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The Pain of Partition

August 2003
The Pain of Partition


On the night of 14-15 August 1947, Pandit Jawahar Lal Nehru, the Prime Minister of India was delivering his historic speech of having made ?a tryst with destiny'. At that very moment Hindu families living in our street in Dipal Pur, a sub-divisional town in the district of Montgomery, now in Pakistan were bemoaning our destiny. Initially at least, independence only brought us misery and suffering.

The divide between Hindus and Muslims was growing by the day. The residents of our street had shifted inside a large building along with their valuables. This gave us some feeling of security. It was still hot at that time of the year, and there were no fans or electricity. The day was spent inside the cool rooms of the house and at night we would all gather on the roof. There was no radio or newspaper to provide news of the outside world. Whatever information could be obtained was through rumors passed on by people standing on the roofs of houses on the adjoining streets. The loud explosions and sounds of firing at night indicated that some trouble was brewing in the town.

Hordes of farm workers who had always felt distressed, rightly or wrongly, by the treatment meted out to them by their non-Muslim employers were now seething with revenge. Thus we found our house looted. Hindus and Sikhs owned most of the shops in the town. These were looted at night while the police looked the other way.

With the total lack of information and many frightening rumors, our morale had started dwindling by the third day. I even lost track of the date. It was difficult to believe that with the ushering in of the long awaited Freedom, the two communities who had been living together in the same mohallas, streets, villages and towns since the times of the Khiljis and Moghuls had overnight become sworn enemies.���In the normal course of things there should have been merry making and rejoicing on this day of Independence. Muslims, Hindus and Sikhs should have embraced each other. Instead we seemed to prove Churchill's prophecy of our being unworthy and incapable of governing ourselves.

Having witnessed the looting of our houses and the burning of our shops, it was clear that we were not secure if we stayed on in Pakistan. The only alternative was to move out of the country as fast as possible. Our problem was how to safely reach and cross over to the Indian border which was miles away.

For the first lap of the journey we had to reach the local bus stand, which was about a mile from our lodge. Early next morning we carefully selected the bare essentials and carried the boxes or bundles to the bus stand. My father, my younger brother and I were the only adult members to bear the load. We had to make several trips to the bus stand with increasing fatigue and strain.

There were only two buses with a capacity of 30 people each to carry the whole lot of thousand odd people. Our first shock was to learn that this journey of 16 miles to Okara that we had made umpteen times at the normal fare of about half a rupee was to cost several times as much now.���I don't know who was exploiting the situation. In any case I didn't see any bus on the stand. An atmosphere of uncertainty and fear remained throughout the morning. Then we were asked to move inside the school boundary that was across the road. The school where I had spent six years had three feet high boundary walls and we felt herded inside as if to be butchered.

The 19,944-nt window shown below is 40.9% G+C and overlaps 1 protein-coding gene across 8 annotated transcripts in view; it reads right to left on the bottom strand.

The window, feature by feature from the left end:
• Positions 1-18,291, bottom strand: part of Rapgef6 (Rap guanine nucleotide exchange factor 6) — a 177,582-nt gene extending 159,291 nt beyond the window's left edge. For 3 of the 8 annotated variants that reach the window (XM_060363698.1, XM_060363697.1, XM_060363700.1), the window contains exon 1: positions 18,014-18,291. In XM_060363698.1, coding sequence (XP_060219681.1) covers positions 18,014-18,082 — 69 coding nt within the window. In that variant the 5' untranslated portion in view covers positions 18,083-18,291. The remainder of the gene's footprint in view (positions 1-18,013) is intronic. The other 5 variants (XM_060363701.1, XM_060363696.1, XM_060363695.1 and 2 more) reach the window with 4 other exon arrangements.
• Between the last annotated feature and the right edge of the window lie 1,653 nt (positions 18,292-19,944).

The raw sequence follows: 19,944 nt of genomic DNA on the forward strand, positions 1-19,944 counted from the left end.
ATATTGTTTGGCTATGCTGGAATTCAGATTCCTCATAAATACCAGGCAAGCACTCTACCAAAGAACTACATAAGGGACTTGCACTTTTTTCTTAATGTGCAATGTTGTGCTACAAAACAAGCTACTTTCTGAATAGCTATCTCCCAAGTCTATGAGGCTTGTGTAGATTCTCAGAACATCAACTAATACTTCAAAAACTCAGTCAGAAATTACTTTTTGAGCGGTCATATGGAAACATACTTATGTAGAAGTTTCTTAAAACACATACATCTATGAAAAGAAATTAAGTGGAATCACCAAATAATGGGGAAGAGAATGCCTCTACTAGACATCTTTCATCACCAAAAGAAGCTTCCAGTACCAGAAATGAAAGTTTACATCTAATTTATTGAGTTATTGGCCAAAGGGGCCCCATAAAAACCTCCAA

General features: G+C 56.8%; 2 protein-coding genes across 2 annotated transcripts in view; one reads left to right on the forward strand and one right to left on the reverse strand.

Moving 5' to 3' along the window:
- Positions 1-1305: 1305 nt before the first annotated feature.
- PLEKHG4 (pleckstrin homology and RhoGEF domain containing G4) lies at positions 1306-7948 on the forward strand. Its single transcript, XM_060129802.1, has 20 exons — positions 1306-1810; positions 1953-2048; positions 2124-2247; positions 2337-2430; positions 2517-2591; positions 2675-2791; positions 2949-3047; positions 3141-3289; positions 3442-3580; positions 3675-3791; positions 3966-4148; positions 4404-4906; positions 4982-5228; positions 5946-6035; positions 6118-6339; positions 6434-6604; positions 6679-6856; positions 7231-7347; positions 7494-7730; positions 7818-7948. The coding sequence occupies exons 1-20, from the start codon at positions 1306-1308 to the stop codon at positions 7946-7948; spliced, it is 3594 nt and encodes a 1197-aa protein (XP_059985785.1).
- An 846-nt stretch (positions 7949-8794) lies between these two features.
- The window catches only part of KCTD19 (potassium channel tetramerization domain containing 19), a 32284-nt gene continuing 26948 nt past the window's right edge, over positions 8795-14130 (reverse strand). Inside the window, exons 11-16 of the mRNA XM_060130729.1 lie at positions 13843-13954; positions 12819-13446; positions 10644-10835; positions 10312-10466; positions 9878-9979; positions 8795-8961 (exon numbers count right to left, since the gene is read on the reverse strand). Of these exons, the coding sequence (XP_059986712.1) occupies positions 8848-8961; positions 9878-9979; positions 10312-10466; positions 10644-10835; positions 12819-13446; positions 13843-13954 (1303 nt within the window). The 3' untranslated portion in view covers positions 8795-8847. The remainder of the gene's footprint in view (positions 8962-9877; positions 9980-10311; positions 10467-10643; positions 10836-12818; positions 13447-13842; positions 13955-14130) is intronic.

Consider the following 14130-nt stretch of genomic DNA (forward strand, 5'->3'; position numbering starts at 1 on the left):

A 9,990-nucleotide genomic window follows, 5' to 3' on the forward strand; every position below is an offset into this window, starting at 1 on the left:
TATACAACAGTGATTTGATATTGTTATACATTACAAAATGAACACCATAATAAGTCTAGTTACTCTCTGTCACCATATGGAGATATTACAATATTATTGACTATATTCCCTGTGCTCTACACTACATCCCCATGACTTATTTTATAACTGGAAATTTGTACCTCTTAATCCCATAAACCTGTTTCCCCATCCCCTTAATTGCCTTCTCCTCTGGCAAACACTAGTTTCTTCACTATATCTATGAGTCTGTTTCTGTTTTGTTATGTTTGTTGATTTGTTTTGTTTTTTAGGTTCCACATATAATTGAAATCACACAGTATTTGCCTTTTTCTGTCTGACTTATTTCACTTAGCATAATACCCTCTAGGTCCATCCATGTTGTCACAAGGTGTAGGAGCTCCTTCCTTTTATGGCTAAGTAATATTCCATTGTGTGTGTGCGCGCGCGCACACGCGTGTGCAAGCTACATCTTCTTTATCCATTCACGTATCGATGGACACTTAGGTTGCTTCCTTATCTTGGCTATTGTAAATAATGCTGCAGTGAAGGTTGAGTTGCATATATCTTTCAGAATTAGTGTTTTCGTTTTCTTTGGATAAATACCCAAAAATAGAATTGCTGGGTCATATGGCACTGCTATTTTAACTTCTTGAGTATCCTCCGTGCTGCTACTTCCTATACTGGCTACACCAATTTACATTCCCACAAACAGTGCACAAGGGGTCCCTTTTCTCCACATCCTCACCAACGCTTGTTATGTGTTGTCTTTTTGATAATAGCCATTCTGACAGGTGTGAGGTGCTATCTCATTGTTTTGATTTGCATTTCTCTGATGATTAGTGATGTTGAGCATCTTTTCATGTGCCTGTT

Our apprehension proved right when Manzoor Ahmed nicknamed Joorie, a wrestler friend of my elder brother, came to inform us that we should move out of the school premises since a slaughter was being planned for the night. Joorie was a tough guy in the town. I had never liked or trusted him but somehow he was loyal to my brother who had joined the Air Force. He volunteered to take us back to a safe place. We also warned our other relations to quit the school before night. Joorie escorted us to the house of Birju Pansari, a big grocer in the town. We lodged ourselves in the lobby of the house, a large room with high ceiling.

As the evening approached we found many ruffians boasting of having killed scores of Hindus in various adjoining villages. Most of these were young men carrying a sword, a spear a dagger or at least hard steel bound stick. Some weapons had blood smears on them.

The alarming nature of the situation now dawned on us with fearful clarity. Someone talked about a caravan of village peasants passing outside the town on way to India. When my mother heard this she requested Joorie to escort us to the caravan. As we wound our way to the town gate, we saw strange figures lined up on both sides of the narrow street armed with weapons. Having Joorie with us got us through safely.

As we came out of the huge gate of the town we saw a miraculous scene of innumerable bullock carts laden with grain and household goods heading towards India.���We learnt that they were all farmers who were moving towards India. Punjab had sent a large number of soldiers to fight in the First World War. In recognition of their services, the British government had rewarded them with barren tracts of lands, which these ex-soldiers cum farmers had made fertile by hard work and helped by a network of canals. Now they had decided to migrate to India. Because of their earlier military background, they were a tough lot and many of them possessed licensed firearms and thus felt secure. We also felt secure in their company and gladly started walking with the convoy.

After joining the convoy, we thought of our relatives who had gone back to their houses. Did they know that a convoy was passing through the town and they could join it too? My mother asked me to rush to our street again and inform them even at some risk to myself. Joorie again volunteered to help and accompanied me. Followed by them I rushed back to the convoy. My family was waiting for me on the Canal Bridge just outside the town. As we all joined we started on the first lap of our migration to India. I looked back to the town where I had spent 12 years, where I had played and studied at my favorite canal where I had frolicked with friends and had learnt swimming. At that time it didn't occur to me that I was seeing the town and the canal for the last time.